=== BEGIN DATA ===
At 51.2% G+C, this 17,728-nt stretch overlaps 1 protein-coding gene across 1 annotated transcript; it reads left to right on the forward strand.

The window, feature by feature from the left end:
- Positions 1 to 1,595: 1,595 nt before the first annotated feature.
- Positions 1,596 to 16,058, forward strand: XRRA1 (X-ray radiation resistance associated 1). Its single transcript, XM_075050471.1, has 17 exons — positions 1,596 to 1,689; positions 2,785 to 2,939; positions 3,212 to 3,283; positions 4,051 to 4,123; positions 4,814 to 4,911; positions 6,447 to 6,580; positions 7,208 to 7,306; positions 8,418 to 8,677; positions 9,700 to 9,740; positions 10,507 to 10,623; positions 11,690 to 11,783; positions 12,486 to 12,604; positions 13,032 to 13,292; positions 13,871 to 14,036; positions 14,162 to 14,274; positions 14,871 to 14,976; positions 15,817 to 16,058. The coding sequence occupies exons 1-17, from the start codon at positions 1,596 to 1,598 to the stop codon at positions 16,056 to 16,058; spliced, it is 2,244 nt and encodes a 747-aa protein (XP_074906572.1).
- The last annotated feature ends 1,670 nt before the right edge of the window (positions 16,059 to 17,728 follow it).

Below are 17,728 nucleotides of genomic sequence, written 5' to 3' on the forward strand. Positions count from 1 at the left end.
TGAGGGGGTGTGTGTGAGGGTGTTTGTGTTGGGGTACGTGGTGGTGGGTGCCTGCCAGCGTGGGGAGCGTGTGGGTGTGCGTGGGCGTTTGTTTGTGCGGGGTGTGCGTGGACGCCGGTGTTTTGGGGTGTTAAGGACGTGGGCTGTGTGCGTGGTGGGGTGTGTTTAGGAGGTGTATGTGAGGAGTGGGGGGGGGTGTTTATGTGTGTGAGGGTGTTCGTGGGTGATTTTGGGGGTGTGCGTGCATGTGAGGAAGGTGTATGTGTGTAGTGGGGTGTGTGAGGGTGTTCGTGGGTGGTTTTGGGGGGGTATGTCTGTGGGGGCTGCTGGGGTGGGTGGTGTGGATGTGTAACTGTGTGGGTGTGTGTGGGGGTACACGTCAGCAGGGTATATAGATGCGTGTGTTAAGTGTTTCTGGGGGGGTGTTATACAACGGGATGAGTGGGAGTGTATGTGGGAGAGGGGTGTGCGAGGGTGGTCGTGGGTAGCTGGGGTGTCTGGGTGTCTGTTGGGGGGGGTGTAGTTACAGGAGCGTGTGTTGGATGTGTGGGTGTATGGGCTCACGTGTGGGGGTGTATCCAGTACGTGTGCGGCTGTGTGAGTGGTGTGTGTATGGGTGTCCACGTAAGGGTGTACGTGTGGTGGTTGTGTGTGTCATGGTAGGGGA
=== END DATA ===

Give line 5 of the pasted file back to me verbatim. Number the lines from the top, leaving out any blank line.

- The last annotated feature ends 1,670 nt before the right edge of the window (positions 16,059 to 17,728 follow it).